Saturday, 7 April 2012

Primrose Curd Ice Cream

Primrose Curd Ice Cream with Poached Rhubarb & Rhubarb Tuile

What is it about the mere suggestion of primroses in a dessert that sends us into a Spring time frenzy?  The delicate yellow petals are one of the first signs of spring's arrival. A bright and sunny springtime smile amongst the decaying brown of winter's dead foliage.

Last week end, I was lucky enough to be working with Liz Knight of Forage Fine Foods from Herefordshire at Bristol's largest food celebration the Love Food Festival.  Liz is both modest and dismissive of her formidable creative talent, which flow out of her as she creates seasonal treats using locally foraged wild foods, selling to the lucky people of Ludlow Farmers Market and some by mail order.  Inspiration comes from the hedgerows and from old English recipes, which she collects in old books and more interestingly by talking to local old folk, salvaging their recipes, often being told by word of mouth.  Liz demonstrated a primrose curd based on an old English recipe called Russet, named after the English apple. She poetically links the last of Autumns's fruit harvest with the first of the Spring's new tidings. I do like a bit of romance in my food.

This ice cream is two stages, firstly to make the Russet (Primrose Curd) I have used Liz's recipe and secondly added it to a simple ice cream base (creme anglais) and churned in my ice cream maker.

The curd is as magical as you might imagine, a rich appley custard with a delicate floral note.  Use this as an original cake toping, in a pastry case with some caramalised apple slices or alongside just about anything sweet.

For the pictured dessert (above) I poached some rhubarb in sugar syrup, made a rhubarb tuile (recipe below). Garnished the plate with rhubarb coulis and primrose curd (recipes below). For the perfect finish a garnish of yellow and mauve primrose petals.

Russet (Primrose Curd) Allow 2 days

  • A generous handful of unsprayed washed primrose petals
  • 450g sugar
  • 450g Bramley apples
  • 125 unsalted butter
  • 4 Large eggs
  • Zest and juice of 2 lemons
  1. DAY 1 Finely chop the primrose petals, place them with the sugar in a container and stir through the primrose flowers.  Cover and leave for at least 24 hours (this will allow the flavours from the petals to release into the sugar).
  2. DAY 2 Peel and chop 450g of apples, place into a pan with 100ml of water and the lemon zests.
  3. Gently cook the apple until it is soft and mash into a puree. 
  4. Fill a larger saucepan with one third of water and place a pyrex or stainless steel bowl over the top (bain marie). Add the apple, butter and juice of lemon, primrose/sugar mixture to the bowl.
  5. Heat the pan and stir the mixture until the butter is completely melted.
  6. At this stage turn off the heat as you are about to add the eggs and if the apple mixture is too hot the eggs will curdle (split).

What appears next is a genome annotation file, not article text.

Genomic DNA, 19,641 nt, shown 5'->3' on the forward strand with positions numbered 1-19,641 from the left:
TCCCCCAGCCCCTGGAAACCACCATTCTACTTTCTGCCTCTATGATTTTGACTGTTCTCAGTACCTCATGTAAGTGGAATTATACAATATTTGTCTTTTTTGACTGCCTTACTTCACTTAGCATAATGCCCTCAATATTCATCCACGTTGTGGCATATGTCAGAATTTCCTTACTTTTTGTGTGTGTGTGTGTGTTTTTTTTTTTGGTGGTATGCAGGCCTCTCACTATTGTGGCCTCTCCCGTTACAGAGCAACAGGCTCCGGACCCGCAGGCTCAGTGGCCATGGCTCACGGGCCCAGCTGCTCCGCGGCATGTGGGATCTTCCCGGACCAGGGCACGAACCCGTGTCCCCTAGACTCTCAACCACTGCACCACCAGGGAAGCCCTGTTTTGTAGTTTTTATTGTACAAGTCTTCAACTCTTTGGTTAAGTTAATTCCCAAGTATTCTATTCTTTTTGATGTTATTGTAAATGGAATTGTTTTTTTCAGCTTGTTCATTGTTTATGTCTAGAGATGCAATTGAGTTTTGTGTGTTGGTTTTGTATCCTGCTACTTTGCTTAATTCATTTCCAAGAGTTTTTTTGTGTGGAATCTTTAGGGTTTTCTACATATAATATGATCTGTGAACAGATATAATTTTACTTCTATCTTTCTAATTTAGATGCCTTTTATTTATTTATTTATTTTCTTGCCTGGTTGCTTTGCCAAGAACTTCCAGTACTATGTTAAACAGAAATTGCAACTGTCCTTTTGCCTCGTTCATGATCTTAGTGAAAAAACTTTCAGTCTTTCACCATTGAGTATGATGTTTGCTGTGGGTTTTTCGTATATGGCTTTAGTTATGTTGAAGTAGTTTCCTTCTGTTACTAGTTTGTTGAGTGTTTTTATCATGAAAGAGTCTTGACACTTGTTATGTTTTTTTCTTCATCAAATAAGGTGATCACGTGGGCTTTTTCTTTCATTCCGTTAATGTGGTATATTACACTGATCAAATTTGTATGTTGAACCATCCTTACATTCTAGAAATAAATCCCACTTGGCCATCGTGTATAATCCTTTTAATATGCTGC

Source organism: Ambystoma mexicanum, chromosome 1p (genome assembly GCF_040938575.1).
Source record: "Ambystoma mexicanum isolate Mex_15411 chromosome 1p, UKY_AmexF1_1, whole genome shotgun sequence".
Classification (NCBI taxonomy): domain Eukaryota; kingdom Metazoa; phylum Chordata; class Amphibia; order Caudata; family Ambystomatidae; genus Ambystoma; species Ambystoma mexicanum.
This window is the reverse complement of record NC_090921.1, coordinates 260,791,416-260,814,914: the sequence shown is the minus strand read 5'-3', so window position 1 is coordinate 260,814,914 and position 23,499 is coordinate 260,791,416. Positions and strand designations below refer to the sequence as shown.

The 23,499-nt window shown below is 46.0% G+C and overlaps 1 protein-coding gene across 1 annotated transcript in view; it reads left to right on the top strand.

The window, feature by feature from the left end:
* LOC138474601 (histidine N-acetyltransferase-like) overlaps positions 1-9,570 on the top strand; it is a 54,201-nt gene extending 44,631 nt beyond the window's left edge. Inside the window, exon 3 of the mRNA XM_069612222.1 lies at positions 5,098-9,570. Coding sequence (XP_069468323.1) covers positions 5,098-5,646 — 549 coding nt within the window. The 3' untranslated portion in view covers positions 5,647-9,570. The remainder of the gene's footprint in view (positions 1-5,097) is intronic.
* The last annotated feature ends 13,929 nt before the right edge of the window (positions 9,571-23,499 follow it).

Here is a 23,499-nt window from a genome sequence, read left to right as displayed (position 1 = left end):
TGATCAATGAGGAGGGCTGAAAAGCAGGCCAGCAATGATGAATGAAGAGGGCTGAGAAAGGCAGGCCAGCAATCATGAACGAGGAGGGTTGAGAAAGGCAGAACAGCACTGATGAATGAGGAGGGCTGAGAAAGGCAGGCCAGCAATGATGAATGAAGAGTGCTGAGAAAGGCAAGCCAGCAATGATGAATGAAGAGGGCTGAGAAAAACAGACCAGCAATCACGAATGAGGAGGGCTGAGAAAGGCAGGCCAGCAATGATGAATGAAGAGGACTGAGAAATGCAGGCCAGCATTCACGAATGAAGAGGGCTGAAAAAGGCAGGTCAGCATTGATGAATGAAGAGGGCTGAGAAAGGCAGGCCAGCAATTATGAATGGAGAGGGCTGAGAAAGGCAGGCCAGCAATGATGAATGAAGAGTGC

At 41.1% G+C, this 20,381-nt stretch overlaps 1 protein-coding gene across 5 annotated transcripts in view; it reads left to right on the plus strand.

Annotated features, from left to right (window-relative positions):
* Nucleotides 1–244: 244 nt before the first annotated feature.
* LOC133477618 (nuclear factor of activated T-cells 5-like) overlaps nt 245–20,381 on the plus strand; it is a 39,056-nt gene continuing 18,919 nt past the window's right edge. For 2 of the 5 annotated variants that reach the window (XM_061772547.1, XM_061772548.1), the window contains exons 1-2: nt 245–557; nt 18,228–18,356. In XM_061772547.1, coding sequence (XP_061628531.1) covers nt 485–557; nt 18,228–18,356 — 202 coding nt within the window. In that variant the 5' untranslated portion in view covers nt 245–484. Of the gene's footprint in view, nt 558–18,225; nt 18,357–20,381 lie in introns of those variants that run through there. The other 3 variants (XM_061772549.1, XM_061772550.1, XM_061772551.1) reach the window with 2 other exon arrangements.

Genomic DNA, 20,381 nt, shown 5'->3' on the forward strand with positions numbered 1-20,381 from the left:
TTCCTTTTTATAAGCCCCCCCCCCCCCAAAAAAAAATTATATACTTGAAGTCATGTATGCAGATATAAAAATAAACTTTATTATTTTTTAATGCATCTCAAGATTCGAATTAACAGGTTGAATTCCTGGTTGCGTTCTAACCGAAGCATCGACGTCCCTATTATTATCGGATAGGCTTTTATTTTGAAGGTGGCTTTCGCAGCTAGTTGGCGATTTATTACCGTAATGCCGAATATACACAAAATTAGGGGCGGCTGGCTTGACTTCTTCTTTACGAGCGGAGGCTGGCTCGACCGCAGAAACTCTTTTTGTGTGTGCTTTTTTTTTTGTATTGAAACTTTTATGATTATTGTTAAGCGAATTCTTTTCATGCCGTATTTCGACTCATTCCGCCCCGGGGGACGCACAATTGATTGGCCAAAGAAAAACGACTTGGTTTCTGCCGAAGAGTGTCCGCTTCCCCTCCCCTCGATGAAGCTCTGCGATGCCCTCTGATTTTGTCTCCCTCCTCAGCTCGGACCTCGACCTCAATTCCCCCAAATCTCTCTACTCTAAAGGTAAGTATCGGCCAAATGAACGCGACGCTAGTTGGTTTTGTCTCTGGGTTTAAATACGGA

7. Add the eggs to the mixture through a sieve and beat the eggs with a balloon whisk until the eggs are full mixed in.
  8. Put the pan on a gentle heat and stir the mixture until it becomes thick (and curd like) this usually takes about 10 minutes.
  9. Pour the curd into sterilised jars and seal immediately and store in the fridge. You can keep it here for up to 4 weeks. 
Ice Cream
  • 300ml double cream
  • 300ml whole milk
  • 6 eggs separated
  • 1 vanilla pod
  • 150ml caster sugar
  1. Place the milk and cream in a thick based saucepan with the vanilla pod sliced in half, scraping out the seeds inside.
  2. Gently heat until just before it comes to the boil take off the heat and cover with a lid allow to infuse for 30 minutes.
  3. Meanwhile separate the eggs and beat the yolks with the sugar until pale and runny.
  4. When the cream has infused remove the vanilla pods and pass the vanilla cream through a sieve.
  5. Mix a little into the yolk/sugar mixture and then incorporate all the vanilla cream.
  6. Place in a clean saucepan and return to the heat.
  7. On a gentle heat stirring all the time heat to but not boil until it thickens to coat the back of a spoon. Usually about 10 minutes. 
  8. Take off heat and allow to cool. Cover the top with cling film to stop a skin forming.
  9. Chill overnight;
  10. Add the primrose curd (I used about 500ml) and mix well. Add to your ice cream maker.
Rhubarb Tuile

This recipe is taken from  John Campbell's Formulas for Flavour 

Make a rhubarb compote, then add about half the weight of rhubarb compote in sugar  and boil till reduced. Reserve and chill. (now it's a coulis)

60gm icing sugar
15gm plain flour
3 Tbsp rhubarb coulis
20gm butter melted

Sift the icing sugar and flour together into a bowl. Add the rhubarb coulis and butter. Mix to a smooth paste. Chill the batter for 1 hour. Heat oven to 180C. Line a baking tin with parchment. Spread the mixture into approximate oblongs. Bake for abou 6-8 minutes. Allow to slightly cool and cut to your required shape. Allow to cool.


  1. Oh. My. Goodness. This looks amazing. I love the use of flowers in cooking. The flavours can be out of this world :)

  2. My dear George. Shame on me for not replying six months ago. My blog has fallen by the way side, though I do mean to make a return. Thanks for your lovely comments. I urge you to try this as spring is not so far away and it is truly beautiful. Lots of love to you. xx


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